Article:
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Magnus Carlsen’s second over-the-board tournament of 2021 was much more successful than his first. While Carlsen was upset in in early August in the semifinals of the World Cup, in early September he finished first at Norway Chess, ahead of several highly ranked grandmasters.
The most anticipated matchup at Norway Chess was between Carlsen and Ian Nepomniachtchi, who will face Carlsen in the World Chess Championship match that starts in November. Nepomniachtchi drew Carlsen in the games they played using a two hour per player time control, which is similar to the time they will have in the world championship match. However, Carlsen came out on top in the much shorter tiebreak games that followed these two draws. These tiebreak games used “Armageddon” rules; white started the games with more time than black (10 versus 7 minutes), but needed to win, since a draw would be scored as a win for black.
In Armageddon Game 1, Carlsen played a conservative opening system, postponing tactical play until later in the game when both players would have less thinking time. Carlsen usually excels in situations where both he and his opponent are low on time.
1Nf3 Nf6 2g3 d5 3Bg2 g6 40-0 Bg7 5c4 c6 6b3 Ne4 7d4 0-0 8Bb2 per playera5 9Nc3 Bf5 10e3 Nxc3 11Bxc3 Be4 12Qe2 a4 13Rfc1 axb3 14axb3 Rxa1 15Rxa1 Qb6 16b4 Nd7?! Up to this point Nepomniachtchi has defended well and simplified the position, but 16…Nd7 lets Carlsen gain control of the queenside. A better plan for black was 16…dxc4 17Qxc4 Na6, followed by Nc7 to defend the d5 and b5 squares.
White to move
(Carlsen-Nepomniachtchi Armageddon 1, Move 17)
17c5 Qc7 18Ra7 Qb8 19Qa2 Bxf3 20Bxf3 e5 21b5. White has an advantage, and black should continue to exchange pieces by playing 21…exd4 22Bxd4 Bxd4 23exd4 Nf6. Instead, black played:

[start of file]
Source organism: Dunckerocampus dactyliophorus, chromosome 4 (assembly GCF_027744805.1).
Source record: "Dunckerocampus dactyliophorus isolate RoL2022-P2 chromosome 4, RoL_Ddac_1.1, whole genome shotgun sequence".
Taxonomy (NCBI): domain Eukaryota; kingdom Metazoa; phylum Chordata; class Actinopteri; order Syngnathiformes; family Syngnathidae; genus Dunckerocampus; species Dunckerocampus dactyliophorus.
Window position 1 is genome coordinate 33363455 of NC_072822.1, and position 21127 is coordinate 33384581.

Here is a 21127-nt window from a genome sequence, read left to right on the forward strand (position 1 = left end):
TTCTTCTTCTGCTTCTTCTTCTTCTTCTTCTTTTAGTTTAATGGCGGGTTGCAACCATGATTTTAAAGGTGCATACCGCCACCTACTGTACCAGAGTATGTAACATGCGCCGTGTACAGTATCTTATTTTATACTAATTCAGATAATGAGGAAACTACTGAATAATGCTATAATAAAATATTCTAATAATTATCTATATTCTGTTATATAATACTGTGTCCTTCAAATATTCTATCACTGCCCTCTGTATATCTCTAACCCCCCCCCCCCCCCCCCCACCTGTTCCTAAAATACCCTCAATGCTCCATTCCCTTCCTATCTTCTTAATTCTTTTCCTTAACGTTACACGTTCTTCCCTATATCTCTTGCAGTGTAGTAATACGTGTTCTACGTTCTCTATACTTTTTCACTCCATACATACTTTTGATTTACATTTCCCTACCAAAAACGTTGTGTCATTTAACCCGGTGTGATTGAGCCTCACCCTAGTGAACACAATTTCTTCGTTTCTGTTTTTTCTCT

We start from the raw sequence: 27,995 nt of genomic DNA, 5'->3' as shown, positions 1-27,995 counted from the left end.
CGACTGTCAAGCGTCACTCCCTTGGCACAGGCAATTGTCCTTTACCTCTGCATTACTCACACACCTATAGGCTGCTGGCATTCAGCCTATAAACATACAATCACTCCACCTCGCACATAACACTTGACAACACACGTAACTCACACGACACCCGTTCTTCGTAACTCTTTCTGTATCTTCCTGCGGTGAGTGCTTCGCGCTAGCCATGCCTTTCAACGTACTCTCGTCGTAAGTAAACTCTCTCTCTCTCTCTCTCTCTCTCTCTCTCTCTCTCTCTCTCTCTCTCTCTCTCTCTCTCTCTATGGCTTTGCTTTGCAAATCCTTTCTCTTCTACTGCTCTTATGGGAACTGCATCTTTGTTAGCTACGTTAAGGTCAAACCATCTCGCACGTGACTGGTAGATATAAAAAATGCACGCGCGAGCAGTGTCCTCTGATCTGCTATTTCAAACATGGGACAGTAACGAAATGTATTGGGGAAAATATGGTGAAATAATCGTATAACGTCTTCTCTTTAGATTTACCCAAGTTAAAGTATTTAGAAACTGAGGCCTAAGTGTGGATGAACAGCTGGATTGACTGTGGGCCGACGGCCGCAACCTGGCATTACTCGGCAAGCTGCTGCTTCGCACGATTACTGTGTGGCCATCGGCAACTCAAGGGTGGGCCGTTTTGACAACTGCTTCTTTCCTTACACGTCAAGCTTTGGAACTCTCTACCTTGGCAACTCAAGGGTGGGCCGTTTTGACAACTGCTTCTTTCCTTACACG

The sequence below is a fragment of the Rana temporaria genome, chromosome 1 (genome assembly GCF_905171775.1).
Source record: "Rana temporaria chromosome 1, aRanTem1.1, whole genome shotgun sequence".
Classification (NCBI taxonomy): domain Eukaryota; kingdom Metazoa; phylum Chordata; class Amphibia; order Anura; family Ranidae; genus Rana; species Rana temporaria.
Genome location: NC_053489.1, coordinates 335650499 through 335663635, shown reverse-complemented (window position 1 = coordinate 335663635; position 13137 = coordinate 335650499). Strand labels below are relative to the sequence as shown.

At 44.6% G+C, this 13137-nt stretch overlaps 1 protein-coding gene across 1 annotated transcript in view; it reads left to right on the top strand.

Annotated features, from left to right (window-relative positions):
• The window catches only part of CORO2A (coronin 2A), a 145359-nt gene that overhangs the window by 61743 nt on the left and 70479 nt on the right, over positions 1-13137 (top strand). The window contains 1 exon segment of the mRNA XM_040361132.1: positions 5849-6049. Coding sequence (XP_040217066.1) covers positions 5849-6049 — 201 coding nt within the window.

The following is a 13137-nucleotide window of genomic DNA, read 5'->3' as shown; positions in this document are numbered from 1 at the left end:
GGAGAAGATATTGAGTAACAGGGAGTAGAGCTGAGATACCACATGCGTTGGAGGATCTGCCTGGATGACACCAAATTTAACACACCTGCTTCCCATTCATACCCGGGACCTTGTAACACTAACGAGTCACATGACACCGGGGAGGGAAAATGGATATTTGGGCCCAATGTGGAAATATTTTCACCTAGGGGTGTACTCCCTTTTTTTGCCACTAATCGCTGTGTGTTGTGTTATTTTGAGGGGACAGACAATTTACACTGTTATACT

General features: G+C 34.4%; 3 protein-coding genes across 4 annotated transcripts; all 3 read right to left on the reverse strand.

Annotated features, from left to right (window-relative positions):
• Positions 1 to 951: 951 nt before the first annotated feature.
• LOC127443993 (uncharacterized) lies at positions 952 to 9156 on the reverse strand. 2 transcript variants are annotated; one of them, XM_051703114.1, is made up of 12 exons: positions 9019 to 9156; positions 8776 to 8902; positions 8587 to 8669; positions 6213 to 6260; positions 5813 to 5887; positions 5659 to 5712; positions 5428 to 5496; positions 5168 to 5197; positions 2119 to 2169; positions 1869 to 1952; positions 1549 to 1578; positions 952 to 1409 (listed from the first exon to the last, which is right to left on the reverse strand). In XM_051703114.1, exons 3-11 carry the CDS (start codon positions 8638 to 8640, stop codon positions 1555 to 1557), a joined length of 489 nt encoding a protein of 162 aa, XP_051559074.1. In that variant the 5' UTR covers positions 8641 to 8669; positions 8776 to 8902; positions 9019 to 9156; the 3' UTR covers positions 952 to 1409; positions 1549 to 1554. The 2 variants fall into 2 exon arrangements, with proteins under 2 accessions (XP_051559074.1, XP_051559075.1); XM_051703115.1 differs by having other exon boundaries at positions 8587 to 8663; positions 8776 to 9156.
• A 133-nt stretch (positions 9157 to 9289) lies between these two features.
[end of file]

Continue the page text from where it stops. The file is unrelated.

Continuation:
Black to move
(Carlsen-Nepomniachtchi Armageddon 1, Move 21)
21…e4? 22Be2 Black’s decision to lock up the center allows white to continue increasing the pressure on the queenside, while black has no good plan of attack on the other side of the board.
22…Nxc5 (unsuccessfully trying to complicate the position) 23Bb4 (Winning either the knight or black’s rook on f8. Not 23dxc5? Bxc3 and black wins a pawn)
23…Na6 24Bxf8 Bxf8 25Rxb7 Qxb7 26Qxa6 Qb8 27Qxc6 Qd6 28Qxd6 Bxd6 29Bd1 Bc7 30Bb3 Kg7 31Bxd5 f5 32g4 Kf6 33h4 h6 34Kg2 Bd8 35h5 fxg4 36hxg6 Kxg6 37Bxe4+ Kg5 38 f4+ Kf6 39Kg3 h5 40Kh4 Ba5 41b6
Black to move
(Carlsen-Nepomniachtchi Armageddon 1, final position)
Black resigns. White will win black’s kingside pawns and have a winning advantage with his connected central pawns. To view this game on a virtual board, go to https://www.chessgames.com/perl/chessgame?gid=2077817
In the second Armageddon game, Nepomniachtchi played white. Carlsen missed a couple of opportunities to gain a winning advantage, but was never in danger of losing – and a draw would be good enough for an Armageddon “win” for him playing black. The game was about even when Nepomniachtchi blundered late in the game, when he was low on time:
White to move
(Nepomniachtchi-Carlsen Armageddon 2, Move 52)
52Bg7? (better was 52Ke2, giving white’s rook more options for moving)
52…Rh1! (Black threatens Rh2+, winning white’s rook) 53Rc3 Rh2+ 54Kf1? (54Kg1 is better, but black’s pieces still dominate the game after 54…Rh7 55Bf6 Rf7 56Bd8 Be3+) 54…Be3 55Rc4+ Kf3
White to move
(Nepomniachtchi-Carlsen Armageddon 2, final position)
Black has a forced checkmate, so white resigns. To view this game on a virtual board, go to https://www.chessgames.com/perl/chessgame?gid=2079956
Keith Holzmueller has been the head coach of the Evanston Township High School Chess Club and Team since 2017. He became a serious chess player during his high school years. As an adult player, he obtained a US Chess Federation Expert rating for over-the-board play and was awarded the Senior International Master title by the International Correspondence Chess Federation. Keith now puts most of his chess energy into helping young chess players in Evanston learn to enjoy chess and improve their play. Please email Keith at firstname.lastname@example.org if you have any chess questions.